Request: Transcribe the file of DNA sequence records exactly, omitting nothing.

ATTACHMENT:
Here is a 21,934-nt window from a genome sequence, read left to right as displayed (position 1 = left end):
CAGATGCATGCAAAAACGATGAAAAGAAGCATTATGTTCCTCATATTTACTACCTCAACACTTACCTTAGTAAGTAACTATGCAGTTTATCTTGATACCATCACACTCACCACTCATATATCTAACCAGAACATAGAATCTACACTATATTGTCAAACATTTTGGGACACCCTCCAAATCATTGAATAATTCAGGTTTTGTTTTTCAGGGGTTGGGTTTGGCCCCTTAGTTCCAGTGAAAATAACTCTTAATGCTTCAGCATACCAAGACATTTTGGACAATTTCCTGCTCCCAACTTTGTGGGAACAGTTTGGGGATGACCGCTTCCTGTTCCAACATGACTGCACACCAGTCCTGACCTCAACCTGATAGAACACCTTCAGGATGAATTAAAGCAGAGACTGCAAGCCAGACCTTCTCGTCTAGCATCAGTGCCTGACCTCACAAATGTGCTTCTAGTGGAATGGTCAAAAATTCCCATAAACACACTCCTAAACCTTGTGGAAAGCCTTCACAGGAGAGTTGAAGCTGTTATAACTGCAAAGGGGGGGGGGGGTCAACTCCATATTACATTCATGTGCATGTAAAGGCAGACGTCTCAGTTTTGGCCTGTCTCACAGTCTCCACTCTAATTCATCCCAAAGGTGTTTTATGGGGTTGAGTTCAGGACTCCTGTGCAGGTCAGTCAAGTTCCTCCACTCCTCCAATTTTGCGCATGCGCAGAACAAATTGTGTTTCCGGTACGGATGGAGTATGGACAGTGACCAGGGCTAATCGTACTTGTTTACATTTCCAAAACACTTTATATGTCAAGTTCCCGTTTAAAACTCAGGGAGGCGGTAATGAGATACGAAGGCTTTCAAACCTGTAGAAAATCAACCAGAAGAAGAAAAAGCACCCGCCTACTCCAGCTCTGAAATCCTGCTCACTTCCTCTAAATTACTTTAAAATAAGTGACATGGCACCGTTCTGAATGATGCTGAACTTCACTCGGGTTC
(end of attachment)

Here is a 21,934-nt window from a genome sequence, read left to right as displayed (position 1 = left end):
CAGATGCATGCAAAAACGATGAAAAGAAGCATTATGTTCCTCATATTTACTACCTCAACACTTACCTTAGTAAGTAACTATGCAGTTTATCTTGATACCATCACACTCACCACTCATATATCTAACCAGAACATAGAATCTACACTATATTGTCAAACATTTTGGGACACCCTCCAAATCATTGAATAATTCAGGTTTTGTTTTTCAGGGGTTGGGTTTGGCCCCTTAGTTCCAGTGAAAATAACTCTTAATGCTTCAGCATACCAAGACATTTTGGACAATTTCCTGCTCCCAACTTTGTGGGAACAGTTTGGGGATGACCGCTTCCTGTTCCAACATGACTGCACACCAGTCCTGACCTCAACCTGATAGAACACCTTCAGGATGAATTAAAGCAGAGACTGCAAGCCAGACCTTCTCGTCTAGCATCAGTGCCTGACCTCACAAATGTGCTTCTAGTGGAATGGTCAAAAATTCCCATAAACACACTCCTAAACCTTGTGGAAAGCCTTCACAGGAGAGTTGAAGCTGTTATAACTGCAAAGGGGGGGGGGGGTCAACTCCATATTACATTCATGTGCATGTAAAGGCAGACGTCTCAGTTTTGGCCTGTCTCACAGTCTCCACTCTAATTCATCCCAAAGGTGTTTTATGGGGTTGAGTTCAGGACTCCTGTGCAGGTCAGTCAAGTTCCTCCACTCCTCCAATTTTGCGCATGCGCAGAACAAATTGTGTTTCCGGTACGGATGGAGTATGGACAGTGACCAGGGCTAATCGTACTTGTTTACATTTCCAAAACACTTTATATGTCAAGTTCCCGTTTAAAACTCAGGGAGGCGGTAATGAGATACGAAGGCTTTCAAACCTGTAGAAAATCAACCAGAAGAAGAAAAAGCACCCGCCTACTCCAGCTCTGAAATCCTGCTCACTTCCTCTAAATTACTTTAAAATAAGTGACATGGCACCGTTCTGAATGATGCTGAACTTCACTCGGGTTC